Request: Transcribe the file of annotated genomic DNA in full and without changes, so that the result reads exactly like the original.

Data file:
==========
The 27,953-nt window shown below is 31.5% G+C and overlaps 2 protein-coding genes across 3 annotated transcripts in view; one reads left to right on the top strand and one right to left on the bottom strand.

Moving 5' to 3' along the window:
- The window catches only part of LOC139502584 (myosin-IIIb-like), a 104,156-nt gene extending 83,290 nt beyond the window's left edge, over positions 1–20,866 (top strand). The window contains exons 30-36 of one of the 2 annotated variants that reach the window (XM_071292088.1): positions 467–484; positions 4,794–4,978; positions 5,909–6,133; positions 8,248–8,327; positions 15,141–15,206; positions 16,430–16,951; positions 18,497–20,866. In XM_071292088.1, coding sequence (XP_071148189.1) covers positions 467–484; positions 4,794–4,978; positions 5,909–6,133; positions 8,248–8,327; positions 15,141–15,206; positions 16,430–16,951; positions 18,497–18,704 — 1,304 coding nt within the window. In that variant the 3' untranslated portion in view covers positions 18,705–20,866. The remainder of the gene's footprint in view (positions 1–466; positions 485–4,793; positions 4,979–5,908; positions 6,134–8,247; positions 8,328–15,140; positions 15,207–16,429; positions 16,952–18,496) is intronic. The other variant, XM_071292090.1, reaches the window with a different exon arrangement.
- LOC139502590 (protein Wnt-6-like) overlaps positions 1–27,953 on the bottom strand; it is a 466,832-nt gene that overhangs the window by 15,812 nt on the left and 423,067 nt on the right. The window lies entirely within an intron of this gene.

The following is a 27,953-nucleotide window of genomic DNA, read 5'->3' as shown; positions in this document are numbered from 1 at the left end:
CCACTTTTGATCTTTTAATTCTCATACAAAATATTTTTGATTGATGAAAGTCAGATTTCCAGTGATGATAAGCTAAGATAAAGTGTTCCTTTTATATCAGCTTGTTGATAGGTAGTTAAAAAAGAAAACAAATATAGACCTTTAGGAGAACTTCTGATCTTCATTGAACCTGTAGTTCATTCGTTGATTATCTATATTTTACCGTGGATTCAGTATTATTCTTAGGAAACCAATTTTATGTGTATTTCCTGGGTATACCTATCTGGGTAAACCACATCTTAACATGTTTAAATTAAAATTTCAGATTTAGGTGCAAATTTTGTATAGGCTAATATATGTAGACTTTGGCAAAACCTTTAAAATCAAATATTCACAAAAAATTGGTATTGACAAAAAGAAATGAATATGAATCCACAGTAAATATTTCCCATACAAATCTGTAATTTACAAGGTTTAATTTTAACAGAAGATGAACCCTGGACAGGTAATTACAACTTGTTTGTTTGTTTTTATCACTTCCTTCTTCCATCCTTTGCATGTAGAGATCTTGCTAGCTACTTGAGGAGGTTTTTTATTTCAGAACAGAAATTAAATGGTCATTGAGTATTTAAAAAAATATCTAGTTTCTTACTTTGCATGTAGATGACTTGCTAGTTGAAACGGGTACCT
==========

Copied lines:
The 27,953-nt window shown below is 31.5% G+C and overlaps 2 protein-coding genes across 3 annotated transcripts in view; one reads left to right on the top strand and one right to left on the bottom strand.

Moving 5' to 3' along the window:
- The window catches only part of LOC139502584 (myosin-IIIb-like), a 104,156-nt gene extending 83,290 nt beyond the window's left edge, over positions 1–20,866 (top strand). The window contains exons 30-36 of one of the 2 annotated variants that reach the window (XM_071292088.1): positions 467–484; positions 4,794–4,978; positions 5,909–6,133; positions 8,248–8,327; positions 15,141–15,206; positions 16,430–16,951; positions 18,497–20,866. In XM_071292088.1, coding sequence (XP_071148189.1) covers positions 467–484; positions 4,794–4,978; positions 5,909–6,133; positions 8,248–8,327; positions 15,141–15,206; positions 16,430–16,951; positions 18,497–18,704 — 1,304 coding nt within the window. In that variant the 3' untranslated portion in view covers positions 18,705–20,866. The remainder of the gene's footprint in view (positions 1–466; positions 485–4,793; positions 4,979–5,908; positions 6,134–8,247; positions 8,328–15,140; positions 15,207–16,429; positions 16,952–18,496) is intronic. The other variant, XM_071292090.1, reaches the window with a different exon arrangement.
- LOC139502590 (protein Wnt-6-like) overlaps positions 1–27,953 on the bottom strand; it is a 466,832-nt gene that overhangs the window by 15,812 nt on the left and 423,067 nt on the right. The window lies entirely within an intron of this gene.

The following is a 27,953-nucleotide window of genomic DNA, read 5'->3' as shown; positions in this document are numbered from 1 at the left end:
CCACTTTTGATCTTTTAATTCTCATACAAAATATTTTTGATTGATGAAAGTCAGATTTCCAGTGATGATAAGCTAAGATAAAGTGTTCCTTTTATATCAGCTTGTTGATAGGTAGTTAAAAAAGAAAACAAATATAGACCTTTAGGAGAACTTCTGATCTTCATTGAACCTGTAGTTCATTCGTTGATTATCTATATTTTACCGTGGATTCAGTATTATTCTTAGGAAACCAATTTTATGTGTATTTCCTGGGTATACCTATCTGGGTAAACCACATCTTAACATGTTTAAATTAAAATTTCAGATTTAGGTGCAAATTTTGTATAGGCTAATATATGTAGACTTTGGCAAAACCTTTAAAATCAAATATTCACAAAAAATTGGTATTGACAAAAAGAAATGAATATGAATCCACAGTAAATATTTCCCATACAAATCTGTAATTTACAAGGTTTAATTTTAACAGAAGATGAACCCTGGACAGGTAATTACAACTTGTTTGTTTGTTTTTATCACTTCCTTCTTCCATCCTTTGCATGTAGAGATCTTGCTAGCTACTTGAGGAGGTTTTTTATTTCAGAACAGAAATTAAATGGTCATTGAGTATTTAAAAAAATATCTAGTTTCTTACTTTGCATGTAGATGACTTGCTAGTTGAAACGGGTACCT